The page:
Waiting decades for justice

Elizabeth Yore was special counsel to Harpo Inc., Oprah Winfrey’s production company. She also served as child protection counsel on a range of matters, including at the Oprah Winfrey Leadership Academy in South Africa. Yore was general counsel of the Illinois Department of Children and Family Services. She served as the general counsel and director of the International Division of the National Center for Missing and Exploited Children in Virginia. She consults on child protection issues with corporations, non profits and international child abuse cases and issues.

“No legacy is so rich as honesty.”   William Shakespeare

The monster is now exposed and will spend the rest of his life behind bars.  If 10 victims were named in the criminal complaint, many more are sitting on the sidelines suffering in silence, but secretly thinking, “Jerry finally got his.”

Yet again, the nation learned about the behavior of a child predator. Unlike the prevailing fiction of a creep in a raincoat, this predatory pedophile was a “pillar of the community” who was a man with “a heart of gold.” No one wanted to believe that a successful coach and seemingly caring philanthropist could be a pedophile. The friends and coworkers of Sandusky reinforced their denial with endless excuses: he was too busy to molest children; he gave his life for at risk kids; he was a living saint always helping troubled boys.

Defense witnesses testified that they never saw anything “inapprop riate between Jerry and the boys” from Second Mile, as if predators commit sexual child assaults in front of friends. Child sex abuse occurs behind close doors, in empty basements, in locked bedrooms, always in secret.  The fact that there were eye-witness accounts of abuse from a Penn State janitor and from Mike McQuery, a grad student coach, is highly unusual. Those rare eye-witness accounts demonstrate the recklessness and predatory nature of Sandusky’s brazen behavior. 

So many opportunities missed  when the university, Second Mile, child protective services and even law enforcement could have stopped Sandusky, but chose not to care. So many powerful people should have intervened and exposed his sexual rampage of young boys. No heroes stood up for children and against the powerful Sandusky.  Besides the heroism of the victims who testified, the single mothers stand out, and alone,  for their bravery to contact law enforcement authorities about Sandusky.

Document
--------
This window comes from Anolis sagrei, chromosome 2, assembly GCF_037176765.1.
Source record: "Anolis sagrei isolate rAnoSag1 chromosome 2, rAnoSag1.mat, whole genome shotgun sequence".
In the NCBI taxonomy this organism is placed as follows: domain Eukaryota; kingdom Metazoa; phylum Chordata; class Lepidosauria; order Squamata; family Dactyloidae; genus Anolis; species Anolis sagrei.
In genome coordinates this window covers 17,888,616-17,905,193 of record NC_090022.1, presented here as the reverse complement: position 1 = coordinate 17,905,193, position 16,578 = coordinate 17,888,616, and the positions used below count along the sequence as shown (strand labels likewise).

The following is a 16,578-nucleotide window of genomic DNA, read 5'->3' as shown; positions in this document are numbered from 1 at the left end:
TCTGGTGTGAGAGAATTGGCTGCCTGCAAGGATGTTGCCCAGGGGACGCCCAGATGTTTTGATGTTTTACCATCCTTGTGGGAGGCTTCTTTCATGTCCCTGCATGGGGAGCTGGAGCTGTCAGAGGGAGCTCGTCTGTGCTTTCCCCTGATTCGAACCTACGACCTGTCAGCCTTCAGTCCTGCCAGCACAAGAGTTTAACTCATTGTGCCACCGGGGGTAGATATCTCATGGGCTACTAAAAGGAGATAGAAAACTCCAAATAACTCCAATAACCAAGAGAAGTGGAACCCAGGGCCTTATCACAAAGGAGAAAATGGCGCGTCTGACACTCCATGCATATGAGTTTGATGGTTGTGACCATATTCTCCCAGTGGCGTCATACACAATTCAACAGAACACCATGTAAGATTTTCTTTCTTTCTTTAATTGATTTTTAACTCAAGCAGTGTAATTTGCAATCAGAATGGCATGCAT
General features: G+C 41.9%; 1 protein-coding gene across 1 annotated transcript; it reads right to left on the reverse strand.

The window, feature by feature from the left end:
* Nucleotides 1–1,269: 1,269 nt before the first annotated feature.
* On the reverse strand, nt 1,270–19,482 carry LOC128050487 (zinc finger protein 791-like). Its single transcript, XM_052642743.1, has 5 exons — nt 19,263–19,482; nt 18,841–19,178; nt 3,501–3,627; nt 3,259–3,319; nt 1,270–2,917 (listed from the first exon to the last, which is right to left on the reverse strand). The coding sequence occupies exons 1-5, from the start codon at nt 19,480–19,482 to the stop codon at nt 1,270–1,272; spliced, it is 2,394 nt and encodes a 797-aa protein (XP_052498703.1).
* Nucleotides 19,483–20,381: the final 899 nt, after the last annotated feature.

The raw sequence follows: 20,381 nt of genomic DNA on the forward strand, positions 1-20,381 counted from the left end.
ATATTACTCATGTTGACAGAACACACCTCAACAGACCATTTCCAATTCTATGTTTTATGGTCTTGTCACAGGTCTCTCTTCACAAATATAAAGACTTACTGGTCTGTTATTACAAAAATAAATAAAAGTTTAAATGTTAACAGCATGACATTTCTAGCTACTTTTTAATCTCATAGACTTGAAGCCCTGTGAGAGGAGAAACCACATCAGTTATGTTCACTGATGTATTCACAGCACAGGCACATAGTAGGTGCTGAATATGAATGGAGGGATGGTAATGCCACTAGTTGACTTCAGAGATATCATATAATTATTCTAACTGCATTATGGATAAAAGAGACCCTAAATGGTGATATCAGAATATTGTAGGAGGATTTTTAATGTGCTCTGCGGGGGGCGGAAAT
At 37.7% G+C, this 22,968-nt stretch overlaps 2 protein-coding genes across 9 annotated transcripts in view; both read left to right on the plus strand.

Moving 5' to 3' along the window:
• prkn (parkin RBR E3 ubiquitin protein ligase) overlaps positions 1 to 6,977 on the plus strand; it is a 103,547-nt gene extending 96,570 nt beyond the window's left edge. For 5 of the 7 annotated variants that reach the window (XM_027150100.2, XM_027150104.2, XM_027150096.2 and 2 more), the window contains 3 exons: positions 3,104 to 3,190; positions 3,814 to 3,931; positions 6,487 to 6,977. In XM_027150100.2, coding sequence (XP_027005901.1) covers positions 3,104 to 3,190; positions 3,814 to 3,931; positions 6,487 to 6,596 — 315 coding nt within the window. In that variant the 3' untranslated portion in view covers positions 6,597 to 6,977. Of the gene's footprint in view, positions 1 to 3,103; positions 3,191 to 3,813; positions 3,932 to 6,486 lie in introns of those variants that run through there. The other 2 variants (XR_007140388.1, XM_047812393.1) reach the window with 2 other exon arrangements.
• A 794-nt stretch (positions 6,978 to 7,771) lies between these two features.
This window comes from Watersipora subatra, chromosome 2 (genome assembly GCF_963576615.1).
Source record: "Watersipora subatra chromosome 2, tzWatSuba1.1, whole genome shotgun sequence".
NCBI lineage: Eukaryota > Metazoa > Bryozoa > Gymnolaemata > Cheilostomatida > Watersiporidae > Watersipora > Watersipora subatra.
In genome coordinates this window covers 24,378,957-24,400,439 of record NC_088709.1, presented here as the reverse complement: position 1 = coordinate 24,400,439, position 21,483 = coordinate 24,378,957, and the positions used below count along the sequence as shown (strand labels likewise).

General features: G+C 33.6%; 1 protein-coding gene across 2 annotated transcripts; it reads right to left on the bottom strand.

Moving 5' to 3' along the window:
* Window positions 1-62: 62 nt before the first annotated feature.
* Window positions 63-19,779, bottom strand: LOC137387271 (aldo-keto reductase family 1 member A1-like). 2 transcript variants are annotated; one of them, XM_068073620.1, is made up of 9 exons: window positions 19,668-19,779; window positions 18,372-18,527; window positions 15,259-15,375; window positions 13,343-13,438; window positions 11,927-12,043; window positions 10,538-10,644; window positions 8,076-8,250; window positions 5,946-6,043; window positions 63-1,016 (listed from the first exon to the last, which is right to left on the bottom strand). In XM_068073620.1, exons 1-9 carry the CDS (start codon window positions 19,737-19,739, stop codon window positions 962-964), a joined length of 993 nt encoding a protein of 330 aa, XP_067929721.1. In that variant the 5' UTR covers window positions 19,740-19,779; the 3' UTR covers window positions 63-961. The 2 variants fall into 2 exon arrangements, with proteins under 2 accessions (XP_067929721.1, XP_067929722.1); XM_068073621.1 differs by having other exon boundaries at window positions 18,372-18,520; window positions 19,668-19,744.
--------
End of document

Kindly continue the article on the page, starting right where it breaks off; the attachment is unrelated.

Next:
Unlike the Penn State community, they weren’t impressed or afraid of Sandusky. They simply wanted justice for their children and to stop this man from abusing other children.

Countless Sanduskys  are roaming among us in schools, in our community and in our families. These guys are smart, manipulative and in “respectable” jobs. Many are “pillars in the community” who use their power to deflect any suspicion. How do we stop them? Listen to children and look for the subtle signs of child abuse. Children must be believed and we must shout from the rooftops until the police arrest these guys and bring them to justice.

When society’s protective instinct for children is stronger than its denial, only then, will children be saved from this daily nightmare. The inestimable damage done by Sandusky robbed his victims of their precious and deserved innocence.  Some of his victims were in trouble with the law, others suffered from addictions and other dysfunctional behaviors. Here is the fallout of child abuse: When boys are abused, their pain is manifested outwardly toward the society that failed to protect them. The scourge and shame of sexual abuse lasts a lifetime, damaging their dreams, their relationships and their lives. Sexual abuse, left hidden and untreated, will contaminate the fabric of our country.

The cameras and reporters will soon leave the courthouse at Bellefonte, Pa., and move on to report the next “breaking story.” The case of Sandusky provides the country an opportunity to stop, wake up and insist that children must be a priority. Adults must be vigilant and protective of children. They must care enough to report suspected abuse. They must care more about children than sports, or celebrity, or money, or power.

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